- Associated Press - Monday, January 16, 2017

CHICAGO (AP) - Chicago police and firefighters are getting additional training on how to better respond to mental health emergencies.

The training comes in the wake of the U.S. Justice Department report on the Chicago Police Department that criticized those efforts as deficient. Officials say Chicago started implementing many mental health policing reforms before the Justice Department report.

Superintendent Eddie Johnson says the goal is to have 35 percent of the police department trained in mental health crisis response by the end of 2017.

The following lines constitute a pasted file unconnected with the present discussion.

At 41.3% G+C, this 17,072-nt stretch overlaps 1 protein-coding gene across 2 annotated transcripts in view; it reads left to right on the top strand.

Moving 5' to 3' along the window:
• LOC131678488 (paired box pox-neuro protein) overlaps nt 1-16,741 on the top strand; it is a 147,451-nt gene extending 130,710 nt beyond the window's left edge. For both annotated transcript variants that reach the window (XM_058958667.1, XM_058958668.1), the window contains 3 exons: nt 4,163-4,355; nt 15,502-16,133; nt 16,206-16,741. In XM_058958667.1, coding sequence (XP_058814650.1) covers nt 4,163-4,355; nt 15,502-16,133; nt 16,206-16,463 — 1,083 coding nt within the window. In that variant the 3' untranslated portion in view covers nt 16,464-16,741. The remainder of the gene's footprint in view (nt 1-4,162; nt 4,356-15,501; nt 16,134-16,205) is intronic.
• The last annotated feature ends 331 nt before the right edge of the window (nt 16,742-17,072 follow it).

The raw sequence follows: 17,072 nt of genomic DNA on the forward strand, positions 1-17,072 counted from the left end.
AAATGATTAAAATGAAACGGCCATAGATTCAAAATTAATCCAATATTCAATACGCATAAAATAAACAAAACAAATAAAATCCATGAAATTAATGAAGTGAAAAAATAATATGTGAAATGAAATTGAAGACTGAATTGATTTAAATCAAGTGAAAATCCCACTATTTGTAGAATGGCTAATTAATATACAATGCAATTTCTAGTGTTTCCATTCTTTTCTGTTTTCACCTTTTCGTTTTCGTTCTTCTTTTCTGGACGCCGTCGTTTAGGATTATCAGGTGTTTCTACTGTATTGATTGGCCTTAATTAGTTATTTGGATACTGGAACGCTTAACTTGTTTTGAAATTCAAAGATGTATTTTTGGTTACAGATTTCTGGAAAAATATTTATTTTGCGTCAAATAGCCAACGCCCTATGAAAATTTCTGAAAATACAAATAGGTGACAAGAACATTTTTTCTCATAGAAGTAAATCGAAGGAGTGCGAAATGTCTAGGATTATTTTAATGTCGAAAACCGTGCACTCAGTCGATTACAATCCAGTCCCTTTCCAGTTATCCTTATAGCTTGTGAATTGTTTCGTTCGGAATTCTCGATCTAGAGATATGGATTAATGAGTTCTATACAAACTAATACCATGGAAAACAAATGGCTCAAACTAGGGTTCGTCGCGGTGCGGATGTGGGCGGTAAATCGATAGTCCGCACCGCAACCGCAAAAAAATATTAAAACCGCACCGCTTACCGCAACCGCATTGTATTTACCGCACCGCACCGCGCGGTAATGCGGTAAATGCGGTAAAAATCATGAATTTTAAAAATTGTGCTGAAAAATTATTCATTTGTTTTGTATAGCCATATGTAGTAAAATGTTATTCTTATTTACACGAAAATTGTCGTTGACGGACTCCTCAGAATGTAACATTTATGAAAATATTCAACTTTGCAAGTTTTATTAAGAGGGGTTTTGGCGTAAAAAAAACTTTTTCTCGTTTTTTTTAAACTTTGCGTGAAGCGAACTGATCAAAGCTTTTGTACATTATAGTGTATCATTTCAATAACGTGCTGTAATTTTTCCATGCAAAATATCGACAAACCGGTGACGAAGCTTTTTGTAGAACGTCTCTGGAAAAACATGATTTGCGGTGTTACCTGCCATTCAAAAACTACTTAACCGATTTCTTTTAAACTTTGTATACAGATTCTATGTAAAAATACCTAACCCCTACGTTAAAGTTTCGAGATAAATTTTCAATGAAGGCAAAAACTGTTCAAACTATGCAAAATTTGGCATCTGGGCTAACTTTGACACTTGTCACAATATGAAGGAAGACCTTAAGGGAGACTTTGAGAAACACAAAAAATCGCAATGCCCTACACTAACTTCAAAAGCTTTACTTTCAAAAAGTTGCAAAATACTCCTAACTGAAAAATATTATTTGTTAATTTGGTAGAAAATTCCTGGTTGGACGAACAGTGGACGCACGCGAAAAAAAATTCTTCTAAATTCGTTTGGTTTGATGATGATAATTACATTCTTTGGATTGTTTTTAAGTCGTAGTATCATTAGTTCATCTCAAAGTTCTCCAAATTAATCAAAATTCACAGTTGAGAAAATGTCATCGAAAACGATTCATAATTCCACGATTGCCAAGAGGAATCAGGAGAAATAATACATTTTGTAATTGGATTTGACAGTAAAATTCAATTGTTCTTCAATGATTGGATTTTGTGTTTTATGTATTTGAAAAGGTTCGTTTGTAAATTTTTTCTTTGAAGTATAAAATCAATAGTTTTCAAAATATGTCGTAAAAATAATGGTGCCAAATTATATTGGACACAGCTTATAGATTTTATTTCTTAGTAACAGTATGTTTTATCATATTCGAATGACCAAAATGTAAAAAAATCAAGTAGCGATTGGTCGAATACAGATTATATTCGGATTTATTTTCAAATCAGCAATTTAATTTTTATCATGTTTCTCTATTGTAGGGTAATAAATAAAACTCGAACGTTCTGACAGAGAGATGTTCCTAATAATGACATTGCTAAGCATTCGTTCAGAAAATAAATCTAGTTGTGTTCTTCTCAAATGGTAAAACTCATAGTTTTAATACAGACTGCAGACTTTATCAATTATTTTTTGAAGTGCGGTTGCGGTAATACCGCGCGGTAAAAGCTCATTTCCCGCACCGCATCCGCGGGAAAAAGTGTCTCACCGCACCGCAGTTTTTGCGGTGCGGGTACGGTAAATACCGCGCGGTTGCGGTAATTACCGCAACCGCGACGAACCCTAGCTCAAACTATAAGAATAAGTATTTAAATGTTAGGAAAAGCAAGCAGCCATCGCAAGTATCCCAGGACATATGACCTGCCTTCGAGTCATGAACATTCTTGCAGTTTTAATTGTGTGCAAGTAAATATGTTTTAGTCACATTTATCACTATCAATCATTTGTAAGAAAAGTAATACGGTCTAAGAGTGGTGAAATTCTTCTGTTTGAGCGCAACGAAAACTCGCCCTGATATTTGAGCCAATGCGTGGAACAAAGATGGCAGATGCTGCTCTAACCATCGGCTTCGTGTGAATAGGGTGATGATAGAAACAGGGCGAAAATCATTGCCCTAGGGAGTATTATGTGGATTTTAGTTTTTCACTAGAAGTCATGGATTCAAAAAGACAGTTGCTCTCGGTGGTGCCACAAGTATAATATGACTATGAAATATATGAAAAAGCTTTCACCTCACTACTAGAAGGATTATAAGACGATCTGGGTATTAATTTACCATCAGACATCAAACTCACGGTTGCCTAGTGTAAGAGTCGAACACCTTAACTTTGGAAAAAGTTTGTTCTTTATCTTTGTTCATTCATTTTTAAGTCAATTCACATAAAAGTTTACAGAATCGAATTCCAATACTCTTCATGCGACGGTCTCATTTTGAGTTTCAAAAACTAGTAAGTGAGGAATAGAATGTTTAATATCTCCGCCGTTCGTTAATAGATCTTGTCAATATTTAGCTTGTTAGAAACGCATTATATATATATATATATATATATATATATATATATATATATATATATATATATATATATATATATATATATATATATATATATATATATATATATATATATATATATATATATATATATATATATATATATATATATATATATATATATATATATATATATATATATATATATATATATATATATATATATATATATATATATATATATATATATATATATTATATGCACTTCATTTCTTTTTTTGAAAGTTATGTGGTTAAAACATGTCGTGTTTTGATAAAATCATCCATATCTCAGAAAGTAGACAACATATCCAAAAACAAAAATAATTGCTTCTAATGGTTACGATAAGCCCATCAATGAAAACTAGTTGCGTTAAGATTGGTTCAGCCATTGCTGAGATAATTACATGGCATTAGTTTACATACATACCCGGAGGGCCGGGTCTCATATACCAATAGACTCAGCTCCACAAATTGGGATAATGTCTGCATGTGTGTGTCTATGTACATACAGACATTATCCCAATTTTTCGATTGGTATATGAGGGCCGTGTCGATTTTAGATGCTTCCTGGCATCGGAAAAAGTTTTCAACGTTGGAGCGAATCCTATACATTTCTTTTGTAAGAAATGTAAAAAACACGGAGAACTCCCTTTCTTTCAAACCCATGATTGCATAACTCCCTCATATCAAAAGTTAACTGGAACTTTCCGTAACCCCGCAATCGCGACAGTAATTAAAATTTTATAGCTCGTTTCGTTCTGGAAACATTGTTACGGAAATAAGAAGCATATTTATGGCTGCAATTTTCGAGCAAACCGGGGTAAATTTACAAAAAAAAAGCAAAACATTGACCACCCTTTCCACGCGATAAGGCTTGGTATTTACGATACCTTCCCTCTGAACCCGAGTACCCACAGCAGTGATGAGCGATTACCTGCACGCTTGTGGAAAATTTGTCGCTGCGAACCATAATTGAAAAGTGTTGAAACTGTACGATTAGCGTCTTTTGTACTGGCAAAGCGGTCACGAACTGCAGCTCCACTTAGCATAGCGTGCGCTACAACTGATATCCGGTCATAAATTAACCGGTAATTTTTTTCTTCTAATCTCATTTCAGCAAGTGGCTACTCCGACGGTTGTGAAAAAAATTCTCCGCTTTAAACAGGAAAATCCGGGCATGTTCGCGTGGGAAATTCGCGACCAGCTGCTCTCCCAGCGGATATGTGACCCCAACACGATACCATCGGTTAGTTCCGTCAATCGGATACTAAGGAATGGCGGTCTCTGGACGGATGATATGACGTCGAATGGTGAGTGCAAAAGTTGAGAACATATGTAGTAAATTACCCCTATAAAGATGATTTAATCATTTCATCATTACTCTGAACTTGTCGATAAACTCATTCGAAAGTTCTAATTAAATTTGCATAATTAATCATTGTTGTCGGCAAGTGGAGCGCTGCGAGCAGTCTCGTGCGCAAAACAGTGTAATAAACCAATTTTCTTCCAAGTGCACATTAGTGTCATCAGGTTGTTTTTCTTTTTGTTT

The eight-hour, scenario-based course involves all stages of a call, beginning with 911 operators and dispatchers. Ninety percent of them have already begun training.

Johnson says the plan is to have already trained crisis intervention officers on each shift so they can be dispatched as needed.

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